It was a very powerful and meaningful experience for me personally. If you have not done so already I highly recommend you stop by St. George's church any day of the lenten season and experience Quilt for yourself. It is probably best absorbed when there are not hundreds of people around. Keep in mind Lent is a time where we reflect on the sins and challenges in our lives as we cleanse our hearts in preparation for the great gift of Easter. We are more likely to value the gift of Easter when we have spent time exploring our own internal pockets of resistance to union with God. Quilt is a corporate expression of many evils in the world that separate us from God but every loving stitch is also an expression hope and love that God provides to heal us as individuals and as a people. Please take advantage of having this piece in our midst. I look forward to spending time with the piece on many occasions during this season. Karen Rowe will be sharing more about Quilt on March 7th at the Adult Forum (10 am at St. George's). Please mark your calendar. Knowing and understanding Quilt makes it all the more powerful.

Blessings on your Lenten journey, Angela

Saturday, February 6, 2010

A Lenten Retreat sponsored by St. George’s Urban Abbey

St. George’s Urban Abbey is sponsoring the following Lenten Retreat: 
Quilt: Art to Mend the World
Looking, Listening, Reflecting, Making 

Quilt fosters conversation, dialogue and reflection to create a more peaceful and accepting world, a world that honors the multitude of differences between people and cultures. 
Quilt is art that bears witness to words not safe to speak; to truths hidden in silence; to the power of beauty to awaken, mend and heal.
Quilt will be presented by Karen Rowe, a retreat leader, spiritual director, artist and musician who collaborates with Kate Ransohoff, the creator of Quilt.   <>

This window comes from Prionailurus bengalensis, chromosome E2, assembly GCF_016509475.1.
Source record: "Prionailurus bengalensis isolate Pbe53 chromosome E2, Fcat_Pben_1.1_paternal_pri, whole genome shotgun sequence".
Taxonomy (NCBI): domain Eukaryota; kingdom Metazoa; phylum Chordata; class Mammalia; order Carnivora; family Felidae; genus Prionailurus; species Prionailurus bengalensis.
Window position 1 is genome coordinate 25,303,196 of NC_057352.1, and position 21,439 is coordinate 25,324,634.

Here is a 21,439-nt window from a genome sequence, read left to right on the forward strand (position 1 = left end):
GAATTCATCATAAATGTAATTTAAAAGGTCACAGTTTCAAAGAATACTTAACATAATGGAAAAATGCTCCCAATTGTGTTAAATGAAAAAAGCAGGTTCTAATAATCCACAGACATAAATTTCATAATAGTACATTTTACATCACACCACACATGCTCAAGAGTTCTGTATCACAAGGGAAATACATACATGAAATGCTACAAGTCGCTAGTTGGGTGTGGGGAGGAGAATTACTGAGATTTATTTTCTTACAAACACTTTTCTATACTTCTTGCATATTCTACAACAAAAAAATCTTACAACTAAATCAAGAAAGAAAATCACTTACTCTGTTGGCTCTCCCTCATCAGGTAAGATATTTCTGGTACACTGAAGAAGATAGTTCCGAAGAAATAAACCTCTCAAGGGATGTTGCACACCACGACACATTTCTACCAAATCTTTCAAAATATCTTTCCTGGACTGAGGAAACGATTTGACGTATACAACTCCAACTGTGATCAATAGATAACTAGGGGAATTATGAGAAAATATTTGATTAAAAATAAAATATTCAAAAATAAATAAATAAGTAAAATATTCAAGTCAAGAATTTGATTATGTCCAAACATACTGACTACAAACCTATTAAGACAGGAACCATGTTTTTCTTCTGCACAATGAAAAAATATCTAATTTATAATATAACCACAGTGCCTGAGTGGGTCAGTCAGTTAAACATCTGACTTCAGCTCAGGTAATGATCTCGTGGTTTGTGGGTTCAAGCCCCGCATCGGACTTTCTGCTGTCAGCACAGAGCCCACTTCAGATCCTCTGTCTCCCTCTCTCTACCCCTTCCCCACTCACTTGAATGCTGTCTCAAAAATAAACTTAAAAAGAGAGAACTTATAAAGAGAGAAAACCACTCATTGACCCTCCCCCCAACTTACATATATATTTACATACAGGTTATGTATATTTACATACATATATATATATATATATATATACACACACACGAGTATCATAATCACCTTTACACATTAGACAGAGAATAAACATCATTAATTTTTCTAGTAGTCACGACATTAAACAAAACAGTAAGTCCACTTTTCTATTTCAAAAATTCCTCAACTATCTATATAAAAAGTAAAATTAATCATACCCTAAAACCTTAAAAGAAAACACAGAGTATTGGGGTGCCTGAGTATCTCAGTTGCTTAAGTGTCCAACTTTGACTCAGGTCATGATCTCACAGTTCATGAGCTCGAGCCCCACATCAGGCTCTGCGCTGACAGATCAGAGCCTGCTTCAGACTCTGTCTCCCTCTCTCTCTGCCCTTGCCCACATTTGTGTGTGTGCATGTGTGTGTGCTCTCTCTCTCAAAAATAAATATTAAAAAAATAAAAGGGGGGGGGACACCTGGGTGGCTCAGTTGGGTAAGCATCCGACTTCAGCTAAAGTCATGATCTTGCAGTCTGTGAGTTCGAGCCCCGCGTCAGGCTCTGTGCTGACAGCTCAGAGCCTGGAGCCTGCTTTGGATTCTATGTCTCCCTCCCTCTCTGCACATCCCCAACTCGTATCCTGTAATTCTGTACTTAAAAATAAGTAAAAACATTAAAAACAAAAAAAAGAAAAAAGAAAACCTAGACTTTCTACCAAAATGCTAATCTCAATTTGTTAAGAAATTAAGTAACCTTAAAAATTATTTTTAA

St. George’s Episcopal Church
915 North Oakland St., Arlington
Sat., Feb. 20, 9:00 a.m. – 12:30 p.m.
Cost, to include retreat materials & light breakfast: $10.00
To register, contact Laurie Lewis: or (703)528-2589
All are welcome! 

Thursday, February 4, 2010

Thoughts on Prayer

Dear Urban Abbey Members and Friends,

Following is today's meditation from Fr. Don Talafous, St. John's Abbey. I think this is a wonderful commentary on the power of prayer and its value in our lives. As Abbey members, the first tenet of our Rule of Life (Pray daily using the Book of Common Prayer or another Christian format and worship regularly in community) recognizes the importance of prayer in our daily lives. I hope this will be of value in your prayers today.

Shalom, George

Even the most devout Christian must have questions at times about prayer: how it works? how effective is it? why pray at all? One of the most trustworthy signs of a believer is just the willingness to pray. Our beliefs and our morals are in many ways less convincing signs of our following of Jesus than is our praying. Belief can, at times, be simply a mental thing; the morals we practice are often duplicated by non-believers. But prayer shows a profound confidence not just that there is a God but that this God is concerned about and able to act in our lives. Prayer makes no sense apart from a genuine trust in God. Though it remains true that none of us may have a sure grip on how prayer works, a belief in it defines us as Christians. When illness strikes, when someone loses a job, when a marriage is in trouble, when a teenager seems headed for disaster, when an accident worries us, we pray. We trust that in some way and some how God will help. Our trust does not mean we have to expect God to change the laws of the universe; it may be something much more subtle. Perhaps as a result of prayer I or someone for whom I pray learns how to deal with some disaster or huge worry. We are probably better off in the long run not trying to figure out what God might or should do and instead trusting that God has ways of which we know so little. Jesus says: "I give you my assurance. Ask and you shall receive, that your joy may be full" (John 16:24).